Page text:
Finding Zsa Zsa: The Gabors behind the Legend
“To Boomers, the Gabor sisters were a TV staple. . . . For decades they were Hollywood blondes and Broadway glamour gals. And then they were no more.”
To Boomers, the Gabor sisters were a staple on Merv Griffin and Jack Paar’s Tonight Show. For decades they were studio blondes in Hollywood and glamour gals on Broadway. And then they were no more.
Zsa Zsa always had a ready quip. Advice for a broken engagement? “Give back the ring. Keep the stone, but give back the ring.” To a 1950s quiz show host who complimented her jewelry, “Dahling, zese are just my vorking diamonds.”
The Gabor sisters Magda, Eva, and Zsa Zsa were not famous for being famous the way that shallow celebrities today are. They worked at it for decades.
They spoke multiple languages with ease. They raised vast sums for charity, war refugees, and animal welfare, often without taking credit. And they ran successful businesses. Mother Jolie invented costume pearls decades before cultured ones hit the market. She made a fortune. But more importantly she made connections, and both her jewelry stores and her home soirées attracted wealthy patrons eager to make connections, too.
In the atmosphere before World War I she required a certain ruthlessness. Assessing her future husband, Vilmos, and his gift of a diamond and sapphire studded choker Jolie thought, “Wouldn’t it be wonderful to have all this jewelry without the man.” Approaching the age of 50 and having married off her three daughters, Jolie got “the divorce she’d coveted since her wedding day.” Thereafter, she and Vilmos were the greatest of friends.
Divorce would later prove amenable to the rest of the Gabors.
Zsa Zsa gets the most attention in these pages. Author Sam Staggs is a Hollywood biographer and family friend of the Gabors. While this gives him unique access, especially to Zsa Zsa’s daughter, Francesca Hilton (from husband number two, the hotel magnate Conrad Hilton), it sometimes leaves him open to questions of objectivity. His prose can also veer to 50 cent words (“mephitic,” “testudo,” “otiose”) and cringe worthy similes. Staggs establishes his narrative frame in an introduction titled “Five Nights in the 50s” in which he takes a single event to encapsulate each member of the family.
He then starts with the family’s escape from Hungary in the 1940s. Like many 19th century Jews the Grüns had converted to Catholicism and changed their name (Gabor in Hungarian means Gabriel). They rose to prominence in New York and Hollywood, all while maintaining their glamour and relentless media presence.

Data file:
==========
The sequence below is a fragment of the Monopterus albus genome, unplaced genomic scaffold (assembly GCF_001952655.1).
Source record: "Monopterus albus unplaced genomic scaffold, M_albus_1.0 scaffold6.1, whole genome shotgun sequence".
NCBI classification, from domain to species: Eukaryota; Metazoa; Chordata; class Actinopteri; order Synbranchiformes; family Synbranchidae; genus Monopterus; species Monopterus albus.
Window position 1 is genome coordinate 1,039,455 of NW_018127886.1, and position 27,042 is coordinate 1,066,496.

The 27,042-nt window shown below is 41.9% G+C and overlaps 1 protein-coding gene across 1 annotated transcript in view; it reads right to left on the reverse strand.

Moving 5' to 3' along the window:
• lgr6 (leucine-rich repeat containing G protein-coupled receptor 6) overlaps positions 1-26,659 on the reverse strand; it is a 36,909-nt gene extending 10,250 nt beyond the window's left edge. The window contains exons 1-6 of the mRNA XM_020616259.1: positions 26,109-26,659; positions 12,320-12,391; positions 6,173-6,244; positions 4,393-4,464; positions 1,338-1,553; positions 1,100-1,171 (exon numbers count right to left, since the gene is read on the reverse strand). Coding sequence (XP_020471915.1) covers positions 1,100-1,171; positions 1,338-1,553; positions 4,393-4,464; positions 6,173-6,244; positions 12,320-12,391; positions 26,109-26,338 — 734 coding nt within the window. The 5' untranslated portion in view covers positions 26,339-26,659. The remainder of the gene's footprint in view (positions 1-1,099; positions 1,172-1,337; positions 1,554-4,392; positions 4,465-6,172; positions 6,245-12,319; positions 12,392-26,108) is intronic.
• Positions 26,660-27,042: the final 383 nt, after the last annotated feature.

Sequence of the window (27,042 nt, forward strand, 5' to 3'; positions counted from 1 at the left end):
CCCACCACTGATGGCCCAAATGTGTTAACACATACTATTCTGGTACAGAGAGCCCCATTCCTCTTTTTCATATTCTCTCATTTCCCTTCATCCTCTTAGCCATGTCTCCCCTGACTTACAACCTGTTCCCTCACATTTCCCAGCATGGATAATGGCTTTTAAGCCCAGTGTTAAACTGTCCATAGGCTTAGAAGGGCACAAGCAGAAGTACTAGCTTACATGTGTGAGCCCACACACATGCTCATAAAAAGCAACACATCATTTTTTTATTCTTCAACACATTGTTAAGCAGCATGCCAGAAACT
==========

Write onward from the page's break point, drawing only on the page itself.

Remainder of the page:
Among them the sisters churned through 23 husbands. “Marriage is too interesting an experiment to be tried only once or twice,” Eva said. But marrying much older men seemed to express an Elektra complex, and Eva even had a marriage to the deeply closeted Merv Griffin.
Eva was passionate about acting. But like Marilyn Monroe, no one took her seriously despite dozens of successful screen and stage roles. It was TV that made her a household name, Green Acres providing “steady work and a large income for six seasons” through 1971. By the 1960s, Zsa Zsa was making “the kind of movies that made people stay home and watch TV.” But then the demise of the studio system had ended many careers. She returned briefly to Broadway in 1970 in Forty Carats, once again mobbed by fans and autograph seekers.
Zsa Zsa is remembered for two films, Moulin Rouge, in which she played Jane Avril to José Ferrer’s Toulouse-Lautrec, and Queen of Outer Space. The latter camp classic features Venusian beauties on a planet devoid of men marching through jungle terrain in chiffon cocktail dresses, spike heels, and ray guns. Zsa Zsa doesn’t play the queen, but an eminent scientist(!) As she and the earthmen trade blaster shots with the Queen’s man-hating entourage she sidles up to the captain to say, “Oh Dahling, vhy don’t ve go away and find a new planet?”
She spent time in West Hills sanitarium and may have suffered from undiagnosed bipolar disorder. Afterward she “often seemed not fully aware of what she did.” The book features 22 photos including one of the court room sketches that Zsa Zsa made during her 1989 trial for slapping a Beverly Hills policeman, that of plaintiff Officer Paul Kramer.
Husband number six created Barbie’s companion doll, Ken. Husband number seven “happened to be the lawyer who had finalized divorce number six,” while husband number nine, an ersatz prince who had more thirst for publicity than all the Gabors put together, even made her funeral mass all about him.
He had gained full control of her wealth and kept her bedridden, drugged, and incommunicado. His machinations left Zsa Zsa’s daughter Francesca homeless and penniless. Repeatedly, the Gabors had the world at their feet only to have the bottom drop out a moment later.
A final note: At the age of seven this reviewer, in tow with his mother and sister, met Jolie and Zsa Zsa at the A.S. Beck shoe store in Manhattan. They were both very nice to me.